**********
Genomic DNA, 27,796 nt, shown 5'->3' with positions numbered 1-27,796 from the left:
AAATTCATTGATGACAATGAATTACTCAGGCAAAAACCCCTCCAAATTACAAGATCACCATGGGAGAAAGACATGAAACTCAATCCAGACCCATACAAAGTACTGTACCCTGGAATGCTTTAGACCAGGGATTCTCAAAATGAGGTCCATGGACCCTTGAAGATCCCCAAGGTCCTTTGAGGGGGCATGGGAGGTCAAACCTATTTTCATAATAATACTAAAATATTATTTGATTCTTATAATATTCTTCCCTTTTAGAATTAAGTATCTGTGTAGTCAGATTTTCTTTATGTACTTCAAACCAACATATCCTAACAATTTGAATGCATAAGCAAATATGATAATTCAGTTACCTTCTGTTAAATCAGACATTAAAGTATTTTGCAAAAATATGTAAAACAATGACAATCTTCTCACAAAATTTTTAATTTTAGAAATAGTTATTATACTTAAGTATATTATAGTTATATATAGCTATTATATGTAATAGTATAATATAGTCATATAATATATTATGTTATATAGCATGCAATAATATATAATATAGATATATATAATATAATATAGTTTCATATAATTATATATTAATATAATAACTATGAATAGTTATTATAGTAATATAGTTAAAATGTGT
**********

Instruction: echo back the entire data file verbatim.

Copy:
Genomic DNA, 27,796 nt, shown 5'->3' with positions numbered 1-27,796 from the left:
AAATTCATTGATGACAATGAATTACTCAGGCAAAAACCCCTCCAAATTACAAGATCACCATGGGAGAAAGACATGAAACTCAATCCAGACCCATACAAAGTACTGTACCCTGGAATGCTTTAGACCAGGGATTCTCAAAATGAGGTCCATGGACCCTTGAAGATCCCCAAGGTCCTTTGAGGGGGCATGGGAGGTCAAACCTATTTTCATAATAATACTAAAATATTATTTGATTCTTATAATATTCTTCCCTTTTAGAATTAAGTATCTGTGTAGTCAGATTTTCTTTATGTACTTCAAACCAACATATCCTAACAATTTGAATGCATAAGCAAATATGATAATTCAGTTACCTTCTGTTAAATCAGACATTAAAGTATTTTGCAAAAATATGTAAAACAATGACAATCTTCTCACAAAATTTTTAATTTTAGAAATAGTTATTATACTTAAGTATATTATAGTTATATATAGCTATTATATGTAATAGTATAATATAGTCATATAATATATTATGTTATATAGCATGCAATAATATATAATATAGATATATATAATATAATATAGTTTCATATAATTATATATTAATATAATAACTATGAATAGTTATTATAGTAATATAGTTAAAATGTGT